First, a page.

The Rocinante Literature Club began in the Autumn of 2004. My younger brother and I, who was living with me at the time, spent many hours talking about books and literature and decided we wanted to get together with like-minded individuals to continue these discussions. Out first meeting consisted of four individuals—my brother and I and two former students, and our first book was The Song of Roland. After that first meeting we knew we were onto something good.
In addition to discussing our selected book, we always ended up reading favorite poetry to each other and that tradition has continued. Members of the club have come and gone over the years. We even held club meetings in China one Autumn when I and most of our members were there doing a Study Abroad.
Though we meet physically on occasion, this blog is an attempt to connect with former members who have moved away but would like to keep in touch and participate in our discussions. I hope it will also be a venue to share our thoughts about the literature we are reading.
Back in 2004, we came up with this statement—
“We read for the pleasure of reading. We talk about literature because it enriches our lives by expanding our minds, broadening our perspectives, and increasing our understanding of the human condition. We are not a group of literary critics. We do not subscribe to any specific literary theory.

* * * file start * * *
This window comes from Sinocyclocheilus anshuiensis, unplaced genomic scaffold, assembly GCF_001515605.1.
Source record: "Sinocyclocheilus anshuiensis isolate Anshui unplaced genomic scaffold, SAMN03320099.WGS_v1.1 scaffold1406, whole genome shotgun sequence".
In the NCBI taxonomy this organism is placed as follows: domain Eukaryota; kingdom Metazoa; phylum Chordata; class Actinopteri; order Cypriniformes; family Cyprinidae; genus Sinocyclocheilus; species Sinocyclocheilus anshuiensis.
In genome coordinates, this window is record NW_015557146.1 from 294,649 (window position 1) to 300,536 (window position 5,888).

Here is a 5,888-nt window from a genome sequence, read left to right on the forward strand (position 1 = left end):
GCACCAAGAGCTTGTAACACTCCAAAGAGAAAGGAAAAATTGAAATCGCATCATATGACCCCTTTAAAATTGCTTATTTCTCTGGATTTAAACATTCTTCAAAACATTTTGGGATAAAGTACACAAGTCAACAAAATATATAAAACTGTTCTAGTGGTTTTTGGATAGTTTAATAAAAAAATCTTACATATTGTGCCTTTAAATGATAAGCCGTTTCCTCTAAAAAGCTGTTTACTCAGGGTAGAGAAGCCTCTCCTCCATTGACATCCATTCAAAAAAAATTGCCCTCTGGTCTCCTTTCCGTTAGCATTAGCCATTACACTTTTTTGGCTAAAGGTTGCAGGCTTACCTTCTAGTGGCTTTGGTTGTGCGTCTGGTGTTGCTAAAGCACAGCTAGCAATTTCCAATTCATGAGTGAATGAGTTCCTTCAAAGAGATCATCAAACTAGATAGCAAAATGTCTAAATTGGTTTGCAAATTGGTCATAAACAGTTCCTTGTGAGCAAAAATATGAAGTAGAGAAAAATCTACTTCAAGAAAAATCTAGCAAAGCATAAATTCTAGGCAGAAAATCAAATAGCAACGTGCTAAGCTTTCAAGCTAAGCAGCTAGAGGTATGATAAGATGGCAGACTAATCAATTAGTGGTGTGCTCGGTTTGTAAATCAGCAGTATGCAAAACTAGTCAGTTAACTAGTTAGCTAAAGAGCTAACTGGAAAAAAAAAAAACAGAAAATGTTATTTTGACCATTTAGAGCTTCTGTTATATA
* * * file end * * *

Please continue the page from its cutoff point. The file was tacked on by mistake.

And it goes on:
We seek out, read, and discuss all good literature including fiction, poetry, religious texts, non-fiction and anything else we deem worthy of our attention, regardless of historical time period. We welcome those who love literature and desire to share their ideas and reactions to great literary works. This is not a social club but a society of like-minded individuals passionate about the written word and how it affects our lives.”
A note about the name of the club—Both my brother and I love the great classic Don Quixote. We would sit around reading passages to each other and laughing at Quixote’s ridiculous, but somehow profound adventures. Rocinante, of course, was Don Quixote’s faithful steed. It carried him on all his adventures. Likewise literature carries us into the adventures of the written word. Rocinante then is the vehicle that takes us to the imaginary worlds of great literary minds.